From Ohio History Central
Originally called the Granville Literary and Theological Institution, Denison University was founded by the Ohio Baptist Education Society in 1831. The school met at two different locations in its early years, before moving to a hill overlooking the community of Granville in 1854. At this point, the institution was renamed Denison University after William S. Denison, who had made a significant donation to the school.
Denison only admitted male students in the nineteenth century, like many other colleges during this era. Granville also offered educational opportunities for young women. In 1832, Granville resident Charles Sawyer founded the Granville Female Seminary, which became known as the Young Ladies' Institute in 1861. The Institute was also associated with the Baptist Church. This school once again changed names in 1886, becoming known as Shepardson College for Women, before finally uniting with Denison University in 1900.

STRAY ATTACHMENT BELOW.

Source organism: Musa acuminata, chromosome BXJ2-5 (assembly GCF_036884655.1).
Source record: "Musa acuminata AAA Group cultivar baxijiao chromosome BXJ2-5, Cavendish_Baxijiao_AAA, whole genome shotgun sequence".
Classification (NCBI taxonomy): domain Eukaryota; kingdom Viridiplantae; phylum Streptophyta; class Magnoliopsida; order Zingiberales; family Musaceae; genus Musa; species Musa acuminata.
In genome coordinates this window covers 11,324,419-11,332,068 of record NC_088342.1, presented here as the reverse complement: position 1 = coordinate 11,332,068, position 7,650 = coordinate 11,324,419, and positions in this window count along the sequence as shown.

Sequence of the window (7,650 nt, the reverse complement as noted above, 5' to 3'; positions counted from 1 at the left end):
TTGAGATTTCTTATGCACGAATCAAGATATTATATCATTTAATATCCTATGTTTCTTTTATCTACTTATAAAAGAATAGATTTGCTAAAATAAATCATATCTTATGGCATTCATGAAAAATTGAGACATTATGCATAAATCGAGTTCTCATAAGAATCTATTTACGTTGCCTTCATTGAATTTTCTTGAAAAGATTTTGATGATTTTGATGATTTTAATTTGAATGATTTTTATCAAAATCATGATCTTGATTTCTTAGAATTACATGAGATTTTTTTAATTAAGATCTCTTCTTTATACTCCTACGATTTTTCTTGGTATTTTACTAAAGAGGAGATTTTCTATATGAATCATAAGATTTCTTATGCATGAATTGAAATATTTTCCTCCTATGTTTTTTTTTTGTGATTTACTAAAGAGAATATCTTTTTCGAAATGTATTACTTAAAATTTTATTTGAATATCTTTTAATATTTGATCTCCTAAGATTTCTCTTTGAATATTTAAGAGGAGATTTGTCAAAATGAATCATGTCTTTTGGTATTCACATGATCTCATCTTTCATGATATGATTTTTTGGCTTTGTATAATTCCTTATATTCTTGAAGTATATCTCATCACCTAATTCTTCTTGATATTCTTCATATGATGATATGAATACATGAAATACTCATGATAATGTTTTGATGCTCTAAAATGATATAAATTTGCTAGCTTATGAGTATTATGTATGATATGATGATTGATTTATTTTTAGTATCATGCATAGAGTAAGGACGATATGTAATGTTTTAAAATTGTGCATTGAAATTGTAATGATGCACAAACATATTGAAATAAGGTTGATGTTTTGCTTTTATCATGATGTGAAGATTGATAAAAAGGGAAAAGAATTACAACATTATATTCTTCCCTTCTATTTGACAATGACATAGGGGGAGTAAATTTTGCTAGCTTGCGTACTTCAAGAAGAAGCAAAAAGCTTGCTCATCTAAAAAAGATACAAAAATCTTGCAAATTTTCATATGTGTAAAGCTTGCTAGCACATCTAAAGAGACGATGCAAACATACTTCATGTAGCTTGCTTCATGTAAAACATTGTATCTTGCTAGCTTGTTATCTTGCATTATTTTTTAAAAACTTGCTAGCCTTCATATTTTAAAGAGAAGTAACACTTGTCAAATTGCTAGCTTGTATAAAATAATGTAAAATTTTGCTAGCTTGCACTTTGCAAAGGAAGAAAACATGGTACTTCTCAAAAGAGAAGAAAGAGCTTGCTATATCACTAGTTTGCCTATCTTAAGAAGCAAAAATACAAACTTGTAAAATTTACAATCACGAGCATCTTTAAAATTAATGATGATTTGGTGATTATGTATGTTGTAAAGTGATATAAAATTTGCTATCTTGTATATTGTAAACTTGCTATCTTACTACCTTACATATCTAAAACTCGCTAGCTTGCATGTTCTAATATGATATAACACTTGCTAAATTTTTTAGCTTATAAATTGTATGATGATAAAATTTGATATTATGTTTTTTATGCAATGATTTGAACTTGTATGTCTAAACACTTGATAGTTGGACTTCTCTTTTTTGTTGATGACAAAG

Although Denison offered the traditional liberal arts education that most small colleges offered in the nineteenth century, the university also offered a Bachelor of Science degree, which was a relatively new concept at this time. In addition, Denison students could also attend a master's degree program at the school, although this option was eliminated in the late 1920s.
Denison University claims a number of famous alumni, including actors Hal Holbrook and Steve Carell, Walt Disney Company President Michael Eisner, and racecar driver Bobby Rahal.